Some of these factors find fodder for drug trafficking while others protect the traffickers.
The death penalty had brought crimes to a minimal level under the Prabhakaran’s administration as Ms Maheswaran said.
But he had not changed the system that produced criminals. And therefore once his grip was loosened, all hell broke loose and now Ms Maheswaran accuses the South, where the situation is no different.

It is very clear that leaders of the country are not genuinely committed to eradicating crimes and frauds. 
Not only are they not committed but criminals and fraudsters get their backing and blessings as well.
There were reports that a local politician in the South had celebrated his hundredth rape in a hotel during the last regime and even Prince Charles had to intervene to arrest another southern local politician, who had killed a British national and raped his fiancée in a tourist hotel.
And there had been occasions, where the President of the country rushed to the residence of a provincial politician and hugged him in public when the latter’s house was raided by the Special Tasks Force (STF).

Similarly, the anti-corruption drive of the current Government has been an utter farce.
It was not long ago that Dilrukshi Wikramasinghe stepped down as the Director General of the Bribery Commission when the President berated the Bribery Commission along with the CID and the Financial Crimes Investigation Division (FCID) after three top former military officials were questioned over a fraud.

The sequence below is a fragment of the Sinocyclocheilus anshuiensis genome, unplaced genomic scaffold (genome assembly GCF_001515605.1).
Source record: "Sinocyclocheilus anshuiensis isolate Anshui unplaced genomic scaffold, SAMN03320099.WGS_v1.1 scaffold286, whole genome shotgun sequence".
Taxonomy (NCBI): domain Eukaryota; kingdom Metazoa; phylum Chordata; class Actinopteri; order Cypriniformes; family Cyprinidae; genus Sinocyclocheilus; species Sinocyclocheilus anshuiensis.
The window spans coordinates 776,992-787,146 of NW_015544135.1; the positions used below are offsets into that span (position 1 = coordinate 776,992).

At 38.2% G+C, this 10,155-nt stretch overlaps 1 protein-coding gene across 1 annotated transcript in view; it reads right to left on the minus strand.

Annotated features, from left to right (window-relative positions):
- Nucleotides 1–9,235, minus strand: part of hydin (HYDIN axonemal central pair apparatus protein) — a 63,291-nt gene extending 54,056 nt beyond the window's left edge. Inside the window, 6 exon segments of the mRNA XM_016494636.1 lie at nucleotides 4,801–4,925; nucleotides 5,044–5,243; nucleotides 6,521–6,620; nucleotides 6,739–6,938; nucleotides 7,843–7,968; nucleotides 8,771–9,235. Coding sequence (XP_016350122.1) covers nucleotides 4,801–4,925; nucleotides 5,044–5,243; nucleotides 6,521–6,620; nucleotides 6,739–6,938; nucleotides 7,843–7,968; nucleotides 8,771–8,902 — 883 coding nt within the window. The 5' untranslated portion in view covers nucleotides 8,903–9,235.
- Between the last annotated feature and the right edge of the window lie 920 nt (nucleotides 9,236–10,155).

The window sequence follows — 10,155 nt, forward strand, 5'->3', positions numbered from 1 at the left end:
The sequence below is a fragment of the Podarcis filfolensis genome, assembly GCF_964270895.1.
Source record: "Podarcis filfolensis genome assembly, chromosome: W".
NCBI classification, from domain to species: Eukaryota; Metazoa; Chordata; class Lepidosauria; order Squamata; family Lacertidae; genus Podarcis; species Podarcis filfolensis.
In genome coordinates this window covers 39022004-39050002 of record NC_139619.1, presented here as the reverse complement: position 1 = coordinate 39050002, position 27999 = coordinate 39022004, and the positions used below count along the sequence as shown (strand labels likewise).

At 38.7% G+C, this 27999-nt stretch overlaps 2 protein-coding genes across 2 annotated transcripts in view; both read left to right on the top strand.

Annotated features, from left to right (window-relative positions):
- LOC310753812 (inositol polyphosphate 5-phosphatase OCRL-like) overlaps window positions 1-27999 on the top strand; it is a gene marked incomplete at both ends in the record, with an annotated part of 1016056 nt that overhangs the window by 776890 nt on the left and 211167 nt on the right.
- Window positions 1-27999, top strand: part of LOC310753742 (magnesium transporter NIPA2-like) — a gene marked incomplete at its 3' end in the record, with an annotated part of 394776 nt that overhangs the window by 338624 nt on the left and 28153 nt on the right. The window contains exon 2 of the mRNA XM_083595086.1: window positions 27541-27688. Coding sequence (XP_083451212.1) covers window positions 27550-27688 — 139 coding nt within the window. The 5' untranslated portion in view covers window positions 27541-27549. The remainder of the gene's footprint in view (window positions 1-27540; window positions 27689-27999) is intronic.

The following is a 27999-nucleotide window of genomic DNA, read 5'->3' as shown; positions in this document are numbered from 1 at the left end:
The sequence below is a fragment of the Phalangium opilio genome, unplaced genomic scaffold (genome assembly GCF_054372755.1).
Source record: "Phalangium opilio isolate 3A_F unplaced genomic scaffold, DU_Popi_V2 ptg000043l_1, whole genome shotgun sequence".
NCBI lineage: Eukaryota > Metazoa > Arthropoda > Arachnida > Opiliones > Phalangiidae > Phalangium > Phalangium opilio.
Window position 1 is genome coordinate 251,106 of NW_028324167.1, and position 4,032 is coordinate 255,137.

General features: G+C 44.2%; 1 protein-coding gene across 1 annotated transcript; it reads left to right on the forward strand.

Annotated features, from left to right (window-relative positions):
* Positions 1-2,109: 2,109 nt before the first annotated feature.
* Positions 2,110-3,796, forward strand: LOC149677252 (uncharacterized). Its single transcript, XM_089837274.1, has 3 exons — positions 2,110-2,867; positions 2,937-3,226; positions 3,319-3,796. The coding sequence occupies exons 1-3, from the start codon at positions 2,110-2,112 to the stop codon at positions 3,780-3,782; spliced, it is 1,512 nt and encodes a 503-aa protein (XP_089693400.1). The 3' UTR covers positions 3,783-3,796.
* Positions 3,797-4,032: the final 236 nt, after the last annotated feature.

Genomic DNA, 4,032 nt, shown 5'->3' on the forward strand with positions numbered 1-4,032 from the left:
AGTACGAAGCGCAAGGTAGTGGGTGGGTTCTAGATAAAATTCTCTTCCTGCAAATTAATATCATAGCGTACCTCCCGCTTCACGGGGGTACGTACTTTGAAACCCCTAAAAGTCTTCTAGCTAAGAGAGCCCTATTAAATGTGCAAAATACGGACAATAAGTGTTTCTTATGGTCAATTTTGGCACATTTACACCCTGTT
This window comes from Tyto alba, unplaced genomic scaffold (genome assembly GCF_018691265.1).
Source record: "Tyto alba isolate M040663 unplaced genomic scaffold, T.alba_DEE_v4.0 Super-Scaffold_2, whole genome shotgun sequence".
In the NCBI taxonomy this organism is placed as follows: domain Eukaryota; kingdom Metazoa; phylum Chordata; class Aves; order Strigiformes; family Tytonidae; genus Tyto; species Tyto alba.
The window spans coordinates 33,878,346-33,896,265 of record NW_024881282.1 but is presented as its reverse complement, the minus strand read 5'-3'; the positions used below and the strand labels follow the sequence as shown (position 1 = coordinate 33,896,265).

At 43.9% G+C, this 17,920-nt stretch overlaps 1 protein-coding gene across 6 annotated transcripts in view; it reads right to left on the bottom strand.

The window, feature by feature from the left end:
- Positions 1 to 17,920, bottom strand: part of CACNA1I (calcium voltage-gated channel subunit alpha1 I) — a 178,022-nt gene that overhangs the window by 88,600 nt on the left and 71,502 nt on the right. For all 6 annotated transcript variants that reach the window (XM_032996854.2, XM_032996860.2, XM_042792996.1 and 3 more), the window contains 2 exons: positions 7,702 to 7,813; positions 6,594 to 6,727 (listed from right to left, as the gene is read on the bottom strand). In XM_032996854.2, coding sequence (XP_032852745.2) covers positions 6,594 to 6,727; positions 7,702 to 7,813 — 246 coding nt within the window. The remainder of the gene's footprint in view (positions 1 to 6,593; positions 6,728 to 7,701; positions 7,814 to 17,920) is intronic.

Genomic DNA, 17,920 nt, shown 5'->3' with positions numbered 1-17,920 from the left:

When the Central Bank bond scam surfaced some of the UNP leaders wrote books defending the culprits and tried to water-down the COPE Report on the matter by adding footnotes to the report.


"Police say that politicians interfered in their drug-related investigations"

And the Government, including the President, failed to prevent Arjuna Mahendran, the main accused of the bond fiasco from escaping to Singapore comfortably.
On the other hand, there is a fertile ground for the drug business among the ordinary people owing to the economic factors.
We have almost a stagnant economy which does not address the changing needs of the people and society. And also we have an education system that is not compatible with such an economy.
Hundreds of thousands of students drop out of schools and are left stranded after sitting the General Certificate of Education (GCE) Ordinary and Advanced Level examinations annually.

Only a few of them are being absorbed by the organised mainstream economy. Others are left to themselves and the majority of them are engaged in odd jobs, which are also called self-employment.
Some of them ultimately become fodder for drug businessmen and criminals.
So long as these factors exist, the drug menace too would.